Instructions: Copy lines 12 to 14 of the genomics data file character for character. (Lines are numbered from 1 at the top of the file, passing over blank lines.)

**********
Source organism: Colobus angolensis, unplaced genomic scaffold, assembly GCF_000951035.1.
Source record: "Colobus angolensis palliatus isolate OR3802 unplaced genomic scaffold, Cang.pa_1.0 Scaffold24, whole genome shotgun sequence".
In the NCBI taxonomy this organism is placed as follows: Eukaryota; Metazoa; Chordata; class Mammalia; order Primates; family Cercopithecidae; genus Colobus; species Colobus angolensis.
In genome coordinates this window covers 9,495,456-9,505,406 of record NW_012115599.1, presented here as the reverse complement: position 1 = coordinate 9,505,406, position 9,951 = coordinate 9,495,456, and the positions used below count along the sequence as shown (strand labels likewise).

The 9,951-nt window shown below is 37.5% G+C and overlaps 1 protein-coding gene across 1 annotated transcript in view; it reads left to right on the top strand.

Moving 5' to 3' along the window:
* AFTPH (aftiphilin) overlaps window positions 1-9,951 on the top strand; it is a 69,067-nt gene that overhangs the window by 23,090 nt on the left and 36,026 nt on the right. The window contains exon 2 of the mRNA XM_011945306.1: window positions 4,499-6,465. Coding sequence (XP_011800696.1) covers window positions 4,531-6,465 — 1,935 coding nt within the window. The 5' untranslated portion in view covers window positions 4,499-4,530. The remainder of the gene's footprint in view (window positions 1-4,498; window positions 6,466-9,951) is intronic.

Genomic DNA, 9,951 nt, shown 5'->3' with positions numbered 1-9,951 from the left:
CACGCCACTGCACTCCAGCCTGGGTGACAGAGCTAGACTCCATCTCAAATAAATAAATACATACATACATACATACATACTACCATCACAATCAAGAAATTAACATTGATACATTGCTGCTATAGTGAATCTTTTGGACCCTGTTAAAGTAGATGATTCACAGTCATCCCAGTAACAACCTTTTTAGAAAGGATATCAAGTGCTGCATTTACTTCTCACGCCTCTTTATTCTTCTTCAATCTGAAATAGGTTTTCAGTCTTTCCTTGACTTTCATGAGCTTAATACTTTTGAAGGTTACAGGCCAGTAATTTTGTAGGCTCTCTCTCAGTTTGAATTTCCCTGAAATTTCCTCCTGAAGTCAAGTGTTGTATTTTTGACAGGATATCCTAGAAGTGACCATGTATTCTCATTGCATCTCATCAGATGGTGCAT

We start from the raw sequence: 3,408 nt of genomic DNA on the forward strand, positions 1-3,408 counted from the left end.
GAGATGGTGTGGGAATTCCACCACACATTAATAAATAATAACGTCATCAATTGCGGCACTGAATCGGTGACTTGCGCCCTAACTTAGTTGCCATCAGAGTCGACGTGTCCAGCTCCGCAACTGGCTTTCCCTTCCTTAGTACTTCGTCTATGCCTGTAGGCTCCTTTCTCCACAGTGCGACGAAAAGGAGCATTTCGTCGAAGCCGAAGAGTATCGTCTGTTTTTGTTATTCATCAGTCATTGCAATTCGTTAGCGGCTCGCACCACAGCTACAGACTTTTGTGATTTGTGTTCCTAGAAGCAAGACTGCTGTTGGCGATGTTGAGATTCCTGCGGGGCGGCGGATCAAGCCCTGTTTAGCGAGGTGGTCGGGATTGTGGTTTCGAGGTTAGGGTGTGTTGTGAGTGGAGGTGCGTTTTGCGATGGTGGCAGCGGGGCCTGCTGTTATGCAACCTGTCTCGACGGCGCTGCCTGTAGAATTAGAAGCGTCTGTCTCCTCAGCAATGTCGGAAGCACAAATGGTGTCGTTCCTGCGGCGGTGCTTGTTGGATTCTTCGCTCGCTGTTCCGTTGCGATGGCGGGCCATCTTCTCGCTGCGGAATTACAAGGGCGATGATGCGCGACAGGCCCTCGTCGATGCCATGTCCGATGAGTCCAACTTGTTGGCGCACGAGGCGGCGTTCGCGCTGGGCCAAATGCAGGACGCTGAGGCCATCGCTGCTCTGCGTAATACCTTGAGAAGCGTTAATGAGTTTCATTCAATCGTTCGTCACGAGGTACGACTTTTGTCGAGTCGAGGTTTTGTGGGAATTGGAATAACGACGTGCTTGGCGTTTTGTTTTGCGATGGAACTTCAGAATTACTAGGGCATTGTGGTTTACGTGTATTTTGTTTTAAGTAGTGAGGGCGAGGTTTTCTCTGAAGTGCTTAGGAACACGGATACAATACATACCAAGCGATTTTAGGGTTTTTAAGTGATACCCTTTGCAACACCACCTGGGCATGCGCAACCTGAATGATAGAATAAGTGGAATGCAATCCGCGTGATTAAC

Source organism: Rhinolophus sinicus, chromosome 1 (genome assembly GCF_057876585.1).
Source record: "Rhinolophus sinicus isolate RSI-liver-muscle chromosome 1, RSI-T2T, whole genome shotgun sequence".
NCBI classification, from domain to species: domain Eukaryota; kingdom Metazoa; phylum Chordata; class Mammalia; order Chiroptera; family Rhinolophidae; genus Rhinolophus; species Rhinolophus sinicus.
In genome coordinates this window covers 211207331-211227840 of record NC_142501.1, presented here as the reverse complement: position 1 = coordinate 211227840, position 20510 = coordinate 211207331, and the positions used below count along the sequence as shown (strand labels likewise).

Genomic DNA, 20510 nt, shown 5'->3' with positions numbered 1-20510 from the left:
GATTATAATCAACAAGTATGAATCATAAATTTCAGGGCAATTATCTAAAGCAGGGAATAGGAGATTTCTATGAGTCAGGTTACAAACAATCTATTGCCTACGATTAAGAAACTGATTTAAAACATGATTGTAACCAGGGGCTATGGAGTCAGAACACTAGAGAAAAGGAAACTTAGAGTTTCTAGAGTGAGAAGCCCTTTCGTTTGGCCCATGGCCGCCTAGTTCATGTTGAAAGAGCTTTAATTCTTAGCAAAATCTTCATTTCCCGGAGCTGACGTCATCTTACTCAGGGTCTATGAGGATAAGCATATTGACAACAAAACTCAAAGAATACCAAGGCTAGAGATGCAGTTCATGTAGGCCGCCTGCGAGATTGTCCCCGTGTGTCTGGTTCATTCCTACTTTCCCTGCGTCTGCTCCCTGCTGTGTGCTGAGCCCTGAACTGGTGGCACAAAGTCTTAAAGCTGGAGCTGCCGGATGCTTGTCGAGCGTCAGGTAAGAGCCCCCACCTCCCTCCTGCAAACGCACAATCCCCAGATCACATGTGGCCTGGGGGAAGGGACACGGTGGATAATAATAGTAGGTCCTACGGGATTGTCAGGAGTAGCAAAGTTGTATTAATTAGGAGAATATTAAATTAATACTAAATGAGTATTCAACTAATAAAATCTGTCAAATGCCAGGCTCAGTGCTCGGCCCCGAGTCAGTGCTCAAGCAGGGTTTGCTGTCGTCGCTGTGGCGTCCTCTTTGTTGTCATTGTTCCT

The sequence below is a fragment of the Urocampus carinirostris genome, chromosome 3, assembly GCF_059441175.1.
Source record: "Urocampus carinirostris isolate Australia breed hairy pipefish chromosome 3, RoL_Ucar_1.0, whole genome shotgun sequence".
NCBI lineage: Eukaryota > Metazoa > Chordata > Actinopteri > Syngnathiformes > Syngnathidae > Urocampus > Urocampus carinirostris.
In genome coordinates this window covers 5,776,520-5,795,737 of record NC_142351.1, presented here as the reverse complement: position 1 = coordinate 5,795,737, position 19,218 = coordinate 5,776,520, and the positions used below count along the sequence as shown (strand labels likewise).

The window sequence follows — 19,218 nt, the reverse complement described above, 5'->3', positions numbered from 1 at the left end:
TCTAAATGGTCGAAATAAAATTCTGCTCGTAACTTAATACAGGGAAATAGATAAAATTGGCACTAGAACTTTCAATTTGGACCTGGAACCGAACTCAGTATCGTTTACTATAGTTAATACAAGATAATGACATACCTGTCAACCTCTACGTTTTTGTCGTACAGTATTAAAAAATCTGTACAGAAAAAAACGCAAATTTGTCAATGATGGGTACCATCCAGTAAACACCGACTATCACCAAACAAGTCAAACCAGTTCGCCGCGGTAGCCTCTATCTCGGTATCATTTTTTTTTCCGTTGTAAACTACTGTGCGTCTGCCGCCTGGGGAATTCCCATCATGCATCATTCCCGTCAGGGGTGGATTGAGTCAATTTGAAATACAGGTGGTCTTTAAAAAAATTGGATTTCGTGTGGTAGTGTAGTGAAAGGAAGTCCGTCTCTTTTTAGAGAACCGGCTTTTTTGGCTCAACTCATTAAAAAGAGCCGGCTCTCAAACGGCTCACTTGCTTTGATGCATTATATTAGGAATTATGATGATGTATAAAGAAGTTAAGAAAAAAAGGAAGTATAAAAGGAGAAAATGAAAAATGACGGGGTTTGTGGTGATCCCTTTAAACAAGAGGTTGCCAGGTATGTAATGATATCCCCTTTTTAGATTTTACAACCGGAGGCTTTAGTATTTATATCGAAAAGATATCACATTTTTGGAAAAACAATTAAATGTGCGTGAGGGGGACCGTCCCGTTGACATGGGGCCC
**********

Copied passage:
Source organism: Rhinolophus sinicus, chromosome 1 (genome assembly GCF_057876585.1).
Source record: "Rhinolophus sinicus isolate RSI-liver-muscle chromosome 1, RSI-T2T, whole genome shotgun sequence".
NCBI classification, from domain to species: domain Eukaryota; kingdom Metazoa; phylum Chordata; class Mammalia; order Chiroptera; family Rhinolophidae; genus Rhinolophus; species Rhinolophus sinicus.